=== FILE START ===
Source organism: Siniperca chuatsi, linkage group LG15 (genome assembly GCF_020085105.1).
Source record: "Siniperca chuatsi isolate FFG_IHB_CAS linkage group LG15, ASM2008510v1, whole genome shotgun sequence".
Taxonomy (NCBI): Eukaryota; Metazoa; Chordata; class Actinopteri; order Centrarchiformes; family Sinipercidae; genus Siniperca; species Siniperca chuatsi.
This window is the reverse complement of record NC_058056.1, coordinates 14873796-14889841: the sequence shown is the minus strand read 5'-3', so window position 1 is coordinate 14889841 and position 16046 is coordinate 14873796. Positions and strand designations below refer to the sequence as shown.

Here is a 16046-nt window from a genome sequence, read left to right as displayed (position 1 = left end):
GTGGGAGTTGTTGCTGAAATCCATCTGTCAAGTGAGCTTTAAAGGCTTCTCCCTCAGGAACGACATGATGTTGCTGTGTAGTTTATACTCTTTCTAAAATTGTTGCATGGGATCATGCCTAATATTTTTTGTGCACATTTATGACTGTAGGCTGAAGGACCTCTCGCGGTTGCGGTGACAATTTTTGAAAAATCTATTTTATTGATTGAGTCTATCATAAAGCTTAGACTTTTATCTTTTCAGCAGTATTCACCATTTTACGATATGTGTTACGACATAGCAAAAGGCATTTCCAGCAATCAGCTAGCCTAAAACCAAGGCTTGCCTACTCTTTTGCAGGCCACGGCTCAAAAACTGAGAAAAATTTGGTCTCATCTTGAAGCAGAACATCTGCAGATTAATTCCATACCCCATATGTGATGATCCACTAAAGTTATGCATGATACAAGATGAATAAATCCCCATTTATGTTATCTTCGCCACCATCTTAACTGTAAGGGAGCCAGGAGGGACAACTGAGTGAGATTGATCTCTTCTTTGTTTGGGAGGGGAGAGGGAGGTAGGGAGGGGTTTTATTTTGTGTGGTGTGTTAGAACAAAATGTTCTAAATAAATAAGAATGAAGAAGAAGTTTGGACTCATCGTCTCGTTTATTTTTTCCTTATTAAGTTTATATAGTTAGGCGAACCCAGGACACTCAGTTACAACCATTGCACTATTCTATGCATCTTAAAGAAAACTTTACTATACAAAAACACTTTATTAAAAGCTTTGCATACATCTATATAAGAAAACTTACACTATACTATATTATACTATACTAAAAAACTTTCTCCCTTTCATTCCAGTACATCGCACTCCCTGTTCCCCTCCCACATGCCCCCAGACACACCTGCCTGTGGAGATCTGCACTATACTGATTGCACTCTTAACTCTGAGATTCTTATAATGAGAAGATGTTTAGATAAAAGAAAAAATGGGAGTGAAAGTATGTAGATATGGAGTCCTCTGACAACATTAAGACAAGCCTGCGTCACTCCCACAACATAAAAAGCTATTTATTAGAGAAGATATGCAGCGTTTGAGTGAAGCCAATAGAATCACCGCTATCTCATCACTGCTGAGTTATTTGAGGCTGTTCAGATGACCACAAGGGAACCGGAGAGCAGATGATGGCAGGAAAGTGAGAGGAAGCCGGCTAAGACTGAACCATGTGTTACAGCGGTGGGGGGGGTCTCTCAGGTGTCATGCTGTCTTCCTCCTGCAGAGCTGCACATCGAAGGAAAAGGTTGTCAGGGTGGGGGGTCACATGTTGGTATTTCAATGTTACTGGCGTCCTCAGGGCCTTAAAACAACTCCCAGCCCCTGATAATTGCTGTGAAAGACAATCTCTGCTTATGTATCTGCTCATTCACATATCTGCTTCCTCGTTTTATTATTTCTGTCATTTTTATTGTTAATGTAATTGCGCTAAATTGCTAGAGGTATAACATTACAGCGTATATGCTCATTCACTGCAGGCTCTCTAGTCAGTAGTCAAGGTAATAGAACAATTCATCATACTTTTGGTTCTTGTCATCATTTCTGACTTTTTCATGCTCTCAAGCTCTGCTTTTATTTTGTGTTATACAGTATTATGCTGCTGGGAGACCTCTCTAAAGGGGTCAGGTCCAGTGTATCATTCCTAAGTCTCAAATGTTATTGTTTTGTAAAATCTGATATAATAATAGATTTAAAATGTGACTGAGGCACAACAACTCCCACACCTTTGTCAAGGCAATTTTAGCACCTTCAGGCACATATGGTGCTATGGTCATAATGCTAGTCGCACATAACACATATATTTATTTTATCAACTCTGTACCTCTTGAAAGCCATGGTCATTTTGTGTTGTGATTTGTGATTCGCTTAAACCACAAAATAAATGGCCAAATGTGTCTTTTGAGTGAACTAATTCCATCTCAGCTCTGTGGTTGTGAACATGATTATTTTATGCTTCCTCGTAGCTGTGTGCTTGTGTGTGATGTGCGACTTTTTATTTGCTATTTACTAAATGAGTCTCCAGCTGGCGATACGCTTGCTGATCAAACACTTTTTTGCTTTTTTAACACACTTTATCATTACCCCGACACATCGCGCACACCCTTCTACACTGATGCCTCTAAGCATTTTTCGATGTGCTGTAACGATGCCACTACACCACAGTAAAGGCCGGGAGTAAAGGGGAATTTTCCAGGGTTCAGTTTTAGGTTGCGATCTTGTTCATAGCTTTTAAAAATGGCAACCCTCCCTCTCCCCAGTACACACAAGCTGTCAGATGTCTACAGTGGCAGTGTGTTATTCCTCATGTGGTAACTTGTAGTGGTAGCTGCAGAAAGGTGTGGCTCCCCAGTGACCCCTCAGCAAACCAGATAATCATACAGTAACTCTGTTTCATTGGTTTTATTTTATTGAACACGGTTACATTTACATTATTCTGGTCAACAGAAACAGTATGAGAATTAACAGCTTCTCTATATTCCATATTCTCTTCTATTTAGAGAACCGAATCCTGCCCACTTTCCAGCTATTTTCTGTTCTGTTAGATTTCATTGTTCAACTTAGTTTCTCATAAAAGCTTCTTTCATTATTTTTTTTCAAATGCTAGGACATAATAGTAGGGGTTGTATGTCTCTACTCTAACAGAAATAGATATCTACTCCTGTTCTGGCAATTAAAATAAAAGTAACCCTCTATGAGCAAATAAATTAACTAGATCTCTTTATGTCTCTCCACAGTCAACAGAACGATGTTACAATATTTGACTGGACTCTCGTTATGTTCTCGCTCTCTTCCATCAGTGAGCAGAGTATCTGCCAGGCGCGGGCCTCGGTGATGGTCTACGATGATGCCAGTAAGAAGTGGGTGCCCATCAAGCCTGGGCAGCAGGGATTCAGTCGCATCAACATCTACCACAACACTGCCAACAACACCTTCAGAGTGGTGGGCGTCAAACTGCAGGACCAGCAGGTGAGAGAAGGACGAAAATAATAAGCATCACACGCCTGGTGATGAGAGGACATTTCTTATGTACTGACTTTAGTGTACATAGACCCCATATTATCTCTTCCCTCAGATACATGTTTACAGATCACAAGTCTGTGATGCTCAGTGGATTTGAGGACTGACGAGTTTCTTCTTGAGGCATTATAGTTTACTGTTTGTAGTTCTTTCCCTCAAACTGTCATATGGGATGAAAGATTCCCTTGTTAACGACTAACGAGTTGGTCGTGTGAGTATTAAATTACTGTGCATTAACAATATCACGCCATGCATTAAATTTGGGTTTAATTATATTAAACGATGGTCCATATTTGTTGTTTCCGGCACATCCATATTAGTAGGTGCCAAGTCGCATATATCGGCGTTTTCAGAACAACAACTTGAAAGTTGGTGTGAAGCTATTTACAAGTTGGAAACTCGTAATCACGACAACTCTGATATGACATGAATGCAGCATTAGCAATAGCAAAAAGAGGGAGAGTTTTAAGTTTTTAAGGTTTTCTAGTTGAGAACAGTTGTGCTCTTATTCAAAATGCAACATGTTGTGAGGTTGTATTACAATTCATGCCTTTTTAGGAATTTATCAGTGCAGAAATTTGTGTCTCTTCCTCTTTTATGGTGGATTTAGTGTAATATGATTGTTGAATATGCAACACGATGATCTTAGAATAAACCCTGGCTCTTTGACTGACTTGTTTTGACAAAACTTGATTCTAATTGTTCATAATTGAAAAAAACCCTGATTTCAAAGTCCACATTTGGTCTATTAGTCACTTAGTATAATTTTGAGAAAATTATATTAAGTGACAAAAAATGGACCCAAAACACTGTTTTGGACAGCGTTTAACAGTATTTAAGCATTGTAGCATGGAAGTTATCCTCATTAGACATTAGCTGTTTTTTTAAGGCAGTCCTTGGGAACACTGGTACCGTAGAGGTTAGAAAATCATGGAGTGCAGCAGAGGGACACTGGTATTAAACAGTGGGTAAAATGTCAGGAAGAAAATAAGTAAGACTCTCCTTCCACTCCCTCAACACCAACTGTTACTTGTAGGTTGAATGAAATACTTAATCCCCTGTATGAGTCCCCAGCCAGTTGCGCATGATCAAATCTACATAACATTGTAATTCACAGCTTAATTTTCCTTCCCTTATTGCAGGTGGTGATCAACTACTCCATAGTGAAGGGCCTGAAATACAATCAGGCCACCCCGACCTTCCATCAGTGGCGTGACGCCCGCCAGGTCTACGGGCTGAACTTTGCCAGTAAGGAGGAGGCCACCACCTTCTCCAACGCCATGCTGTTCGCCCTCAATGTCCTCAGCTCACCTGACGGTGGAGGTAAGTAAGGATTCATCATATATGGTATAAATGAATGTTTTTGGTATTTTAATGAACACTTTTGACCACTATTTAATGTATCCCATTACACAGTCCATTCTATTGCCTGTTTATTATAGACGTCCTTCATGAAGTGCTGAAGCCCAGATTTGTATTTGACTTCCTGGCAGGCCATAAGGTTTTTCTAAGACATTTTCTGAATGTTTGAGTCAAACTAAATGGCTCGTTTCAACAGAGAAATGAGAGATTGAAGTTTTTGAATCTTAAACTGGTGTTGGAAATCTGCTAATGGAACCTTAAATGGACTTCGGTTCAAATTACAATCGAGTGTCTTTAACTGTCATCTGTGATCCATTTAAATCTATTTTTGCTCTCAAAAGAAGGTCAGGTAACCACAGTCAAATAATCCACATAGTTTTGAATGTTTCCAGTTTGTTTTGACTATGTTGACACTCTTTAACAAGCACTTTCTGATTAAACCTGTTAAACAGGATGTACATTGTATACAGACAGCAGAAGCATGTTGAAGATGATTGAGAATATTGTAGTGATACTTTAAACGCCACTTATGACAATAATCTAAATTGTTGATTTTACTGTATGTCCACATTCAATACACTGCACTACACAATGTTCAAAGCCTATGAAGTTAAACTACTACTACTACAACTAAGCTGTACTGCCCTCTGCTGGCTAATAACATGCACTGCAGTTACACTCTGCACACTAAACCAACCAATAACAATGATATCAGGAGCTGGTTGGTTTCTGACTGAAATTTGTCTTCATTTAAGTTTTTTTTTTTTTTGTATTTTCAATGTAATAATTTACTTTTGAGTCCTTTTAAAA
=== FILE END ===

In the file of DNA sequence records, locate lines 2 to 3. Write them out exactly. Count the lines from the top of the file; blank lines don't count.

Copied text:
Source record: "Siniperca chuatsi isolate FFG_IHB_CAS linkage group LG15, ASM2008510v1, whole genome shotgun sequence".
Taxonomy (NCBI): Eukaryota; Metazoa; Chordata; class Actinopteri; order Centrarchiformes; family Sinipercidae; genus Siniperca; species Siniperca chuatsi.